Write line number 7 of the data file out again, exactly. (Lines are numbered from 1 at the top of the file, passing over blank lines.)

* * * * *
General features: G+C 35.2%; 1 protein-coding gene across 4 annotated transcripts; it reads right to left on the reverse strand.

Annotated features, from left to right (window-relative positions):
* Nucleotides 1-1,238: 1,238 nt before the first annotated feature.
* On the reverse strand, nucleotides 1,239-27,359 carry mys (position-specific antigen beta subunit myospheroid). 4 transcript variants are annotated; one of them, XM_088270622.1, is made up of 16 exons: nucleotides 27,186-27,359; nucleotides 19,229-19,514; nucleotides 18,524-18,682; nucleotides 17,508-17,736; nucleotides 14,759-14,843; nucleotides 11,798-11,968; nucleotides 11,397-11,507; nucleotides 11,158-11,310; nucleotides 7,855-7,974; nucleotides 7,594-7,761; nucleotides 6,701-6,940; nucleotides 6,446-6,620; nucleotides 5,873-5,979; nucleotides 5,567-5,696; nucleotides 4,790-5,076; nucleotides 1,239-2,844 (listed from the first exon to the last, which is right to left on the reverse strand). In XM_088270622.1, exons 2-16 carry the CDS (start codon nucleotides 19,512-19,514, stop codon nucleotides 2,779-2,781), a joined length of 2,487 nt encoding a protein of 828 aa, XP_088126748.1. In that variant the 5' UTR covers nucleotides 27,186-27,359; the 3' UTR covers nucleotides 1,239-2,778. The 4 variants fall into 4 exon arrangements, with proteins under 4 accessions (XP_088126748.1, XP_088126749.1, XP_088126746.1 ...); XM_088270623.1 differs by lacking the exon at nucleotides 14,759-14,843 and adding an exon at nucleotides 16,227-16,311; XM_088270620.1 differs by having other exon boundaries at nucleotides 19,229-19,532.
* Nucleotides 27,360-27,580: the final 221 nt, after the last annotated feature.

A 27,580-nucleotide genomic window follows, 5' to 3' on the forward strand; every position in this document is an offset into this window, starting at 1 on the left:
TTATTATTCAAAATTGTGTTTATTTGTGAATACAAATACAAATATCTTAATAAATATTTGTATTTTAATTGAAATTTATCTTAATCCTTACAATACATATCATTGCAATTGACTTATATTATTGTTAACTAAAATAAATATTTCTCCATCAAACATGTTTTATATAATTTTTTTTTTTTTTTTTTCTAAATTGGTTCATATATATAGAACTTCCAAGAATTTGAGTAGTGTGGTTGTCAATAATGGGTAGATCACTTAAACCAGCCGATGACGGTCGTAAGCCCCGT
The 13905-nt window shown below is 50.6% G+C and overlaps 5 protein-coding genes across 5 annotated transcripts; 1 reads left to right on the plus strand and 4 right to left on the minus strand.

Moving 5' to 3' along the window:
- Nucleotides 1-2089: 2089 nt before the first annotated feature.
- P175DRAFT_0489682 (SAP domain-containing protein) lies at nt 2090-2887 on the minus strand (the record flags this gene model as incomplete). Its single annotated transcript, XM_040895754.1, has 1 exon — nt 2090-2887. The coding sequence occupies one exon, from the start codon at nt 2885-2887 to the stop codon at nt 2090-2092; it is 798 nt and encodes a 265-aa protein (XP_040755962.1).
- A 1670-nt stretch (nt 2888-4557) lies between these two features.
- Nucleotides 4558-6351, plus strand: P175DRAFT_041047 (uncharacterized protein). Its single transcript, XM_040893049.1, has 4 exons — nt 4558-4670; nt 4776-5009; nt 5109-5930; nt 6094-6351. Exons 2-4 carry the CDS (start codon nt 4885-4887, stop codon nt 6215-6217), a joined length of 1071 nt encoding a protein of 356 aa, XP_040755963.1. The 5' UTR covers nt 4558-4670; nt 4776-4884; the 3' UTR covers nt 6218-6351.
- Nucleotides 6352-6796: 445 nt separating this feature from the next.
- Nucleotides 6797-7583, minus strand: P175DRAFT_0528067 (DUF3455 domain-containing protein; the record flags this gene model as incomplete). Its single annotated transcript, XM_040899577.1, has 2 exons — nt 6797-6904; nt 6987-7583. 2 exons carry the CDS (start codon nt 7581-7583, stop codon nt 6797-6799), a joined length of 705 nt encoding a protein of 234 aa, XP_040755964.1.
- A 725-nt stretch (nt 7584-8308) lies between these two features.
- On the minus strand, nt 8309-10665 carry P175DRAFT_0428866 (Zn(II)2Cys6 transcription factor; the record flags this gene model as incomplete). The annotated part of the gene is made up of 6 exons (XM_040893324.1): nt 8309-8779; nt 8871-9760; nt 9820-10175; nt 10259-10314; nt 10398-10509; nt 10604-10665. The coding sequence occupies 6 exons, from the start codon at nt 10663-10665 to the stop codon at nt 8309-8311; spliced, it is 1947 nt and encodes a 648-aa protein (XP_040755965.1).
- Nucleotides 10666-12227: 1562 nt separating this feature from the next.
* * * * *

TTATTATTCAAAATTGTGTTTATTTGTGAATACAAATACAAATATCTTAATAAATATTTGTATTTTAATTGAAATTTATCTTAATCCTTACAATACATATCATTGCAATTGACTTATATTATTGTTAACTAAAATAAATATTTCTCCATCAAACATGTTTTATATAATTTTTTTTTTTTTTTTTTCTAAATTGGTTCATATATATAGAACTTCCAAGAATTTGAGTAGTGTGGTTGTCAATAATGGGTAGATCACTTAAACCAGCCGATGACGGTCGTAAGCCCCGT